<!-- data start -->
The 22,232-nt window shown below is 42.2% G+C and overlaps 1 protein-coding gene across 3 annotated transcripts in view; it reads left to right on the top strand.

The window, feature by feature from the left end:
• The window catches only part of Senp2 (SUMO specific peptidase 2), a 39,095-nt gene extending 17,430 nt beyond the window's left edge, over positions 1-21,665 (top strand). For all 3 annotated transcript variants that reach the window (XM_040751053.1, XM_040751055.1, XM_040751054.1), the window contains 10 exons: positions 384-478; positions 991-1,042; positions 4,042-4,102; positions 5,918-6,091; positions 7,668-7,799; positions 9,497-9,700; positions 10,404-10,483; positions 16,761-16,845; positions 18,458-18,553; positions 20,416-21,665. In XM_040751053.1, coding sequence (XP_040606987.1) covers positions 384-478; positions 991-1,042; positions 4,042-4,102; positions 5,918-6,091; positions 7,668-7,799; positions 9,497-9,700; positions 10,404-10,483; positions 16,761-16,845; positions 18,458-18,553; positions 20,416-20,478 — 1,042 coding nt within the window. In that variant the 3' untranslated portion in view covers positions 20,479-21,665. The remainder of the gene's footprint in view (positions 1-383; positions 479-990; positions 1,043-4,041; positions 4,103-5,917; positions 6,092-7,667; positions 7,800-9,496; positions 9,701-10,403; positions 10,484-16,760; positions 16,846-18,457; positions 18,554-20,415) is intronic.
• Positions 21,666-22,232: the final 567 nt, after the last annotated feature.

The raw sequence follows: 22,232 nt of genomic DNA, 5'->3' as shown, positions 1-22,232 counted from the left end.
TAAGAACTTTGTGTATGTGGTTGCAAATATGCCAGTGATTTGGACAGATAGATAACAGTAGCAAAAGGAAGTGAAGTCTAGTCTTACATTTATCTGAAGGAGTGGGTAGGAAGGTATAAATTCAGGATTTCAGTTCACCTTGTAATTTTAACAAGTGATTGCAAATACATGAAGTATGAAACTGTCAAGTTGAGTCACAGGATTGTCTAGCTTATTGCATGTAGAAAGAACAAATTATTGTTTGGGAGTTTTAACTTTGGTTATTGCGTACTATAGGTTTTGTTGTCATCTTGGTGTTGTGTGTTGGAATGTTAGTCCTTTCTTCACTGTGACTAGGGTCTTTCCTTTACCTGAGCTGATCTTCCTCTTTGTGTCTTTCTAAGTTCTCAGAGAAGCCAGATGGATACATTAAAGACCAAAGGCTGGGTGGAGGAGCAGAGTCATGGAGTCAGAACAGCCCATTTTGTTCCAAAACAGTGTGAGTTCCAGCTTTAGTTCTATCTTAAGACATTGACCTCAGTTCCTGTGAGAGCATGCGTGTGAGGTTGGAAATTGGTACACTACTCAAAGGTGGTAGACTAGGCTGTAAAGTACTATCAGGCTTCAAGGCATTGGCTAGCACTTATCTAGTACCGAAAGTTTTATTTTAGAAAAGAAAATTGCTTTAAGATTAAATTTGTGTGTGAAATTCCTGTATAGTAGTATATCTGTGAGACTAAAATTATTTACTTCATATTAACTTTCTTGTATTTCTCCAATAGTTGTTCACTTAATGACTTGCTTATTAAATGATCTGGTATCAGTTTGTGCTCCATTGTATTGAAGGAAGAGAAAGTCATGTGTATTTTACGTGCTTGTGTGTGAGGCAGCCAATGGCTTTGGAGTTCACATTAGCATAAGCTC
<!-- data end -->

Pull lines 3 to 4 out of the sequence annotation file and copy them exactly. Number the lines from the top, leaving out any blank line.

• The window catches only part of Senp2 (SUMO specific peptidase 2), a 39,095-nt gene extending 17,430 nt beyond the window's left edge, over positions 1-21,665 (top strand). For all 3 annotated transcript variants that reach the window (XM_040751053.1, XM_040751055.1, XM_040751054.1), the window contains 10 exons: positions 384-478; positions 991-1,042; positions 4,042-4,102; positions 5,918-6,091; positions 7,668-7,799; positions 9,497-9,700; positions 10,404-10,483; positions 16,761-16,845; positions 18,458-18,553; positions 20,416-21,665. In XM_040751053.1, coding sequence (XP_040606987.1) covers positions 384-478; positions 991-1,042; positions 4,042-4,102; positions 5,918-6,091; positions 7,668-7,799; positions 9,497-9,700; positions 10,404-10,483; positions 16,761-16,845; positions 18,458-18,553; positions 20,416-20,478 — 1,042 coding nt within the window. In that variant the 3' untranslated portion in view covers positions 20,479-21,665. The remainder of the gene's footprint in view (positions 1-383; positions 479-990; positions 1,043-4,041; positions 4,103-5,917; positions 6,092-7,667; positions 7,800-9,496; positions 9,701-10,403; positions 10,484-16,760; positions 16,846-18,457; positions 18,554-20,415) is intronic.
• Positions 21,666-22,232: the final 567 nt, after the last annotated feature.